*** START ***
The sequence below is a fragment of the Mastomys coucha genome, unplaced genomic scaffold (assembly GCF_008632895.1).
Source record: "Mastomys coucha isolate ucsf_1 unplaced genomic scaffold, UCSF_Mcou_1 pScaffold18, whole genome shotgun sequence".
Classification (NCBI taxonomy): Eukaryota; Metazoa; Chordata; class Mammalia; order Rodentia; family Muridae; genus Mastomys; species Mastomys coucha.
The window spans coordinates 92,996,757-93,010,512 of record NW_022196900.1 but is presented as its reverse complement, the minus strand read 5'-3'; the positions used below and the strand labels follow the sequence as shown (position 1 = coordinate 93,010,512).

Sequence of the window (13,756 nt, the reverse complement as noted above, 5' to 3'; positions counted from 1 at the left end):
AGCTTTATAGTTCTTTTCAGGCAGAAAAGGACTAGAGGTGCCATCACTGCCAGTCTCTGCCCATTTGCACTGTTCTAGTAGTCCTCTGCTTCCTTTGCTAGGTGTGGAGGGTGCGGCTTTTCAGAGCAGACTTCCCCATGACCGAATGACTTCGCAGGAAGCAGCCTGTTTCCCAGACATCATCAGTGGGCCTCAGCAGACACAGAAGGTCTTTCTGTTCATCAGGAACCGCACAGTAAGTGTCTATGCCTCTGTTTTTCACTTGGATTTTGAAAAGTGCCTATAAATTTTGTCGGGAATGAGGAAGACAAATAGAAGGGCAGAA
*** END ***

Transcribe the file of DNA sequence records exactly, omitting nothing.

The sequence below is a fragment of the Mastomys coucha genome, unplaced genomic scaffold (assembly GCF_008632895.1).
Source record: "Mastomys coucha isolate ucsf_1 unplaced genomic scaffold, UCSF_Mcou_1 pScaffold18, whole genome shotgun sequence".
Classification (NCBI taxonomy): Eukaryota; Metazoa; Chordata; class Mammalia; order Rodentia; family Muridae; genus Mastomys; species Mastomys coucha.
The window spans coordinates 92,996,757-93,010,512 of record NW_022196900.1 but is presented as its reverse complement, the minus strand read 5'-3'; the positions used below and the strand labels follow the sequence as shown (position 1 = coordinate 93,010,512).

Sequence of the window (13,756 nt, the reverse complement as noted above, 5' to 3'; positions counted from 1 at the left end):
AGCTTTATAGTTCTTTTCAGGCAGAAAAGGACTAGAGGTGCCATCACTGCCAGTCTCTGCCCATTTGCACTGTTCTAGTAGTCCTCTGCTTCCTTTGCTAGGTGTGGAGGGTGCGGCTTTTCAGAGCAGACTTCCCCATGACCGAATGACTTCGCAGGAAGCAGCCTGTTTCCCAGACATCATCAGTGGGCCTCAGCAGACACAGAAGGTCTTTCTGTTCATCAGGAACCGCACAGTAAGTGTCTATGCCTCTGTTTTTCACTTGGATTTTGAAAAGTGCCTATAAATTTTGTCGGGAATGAGGAAGACAAATAGAAGGGCAGAA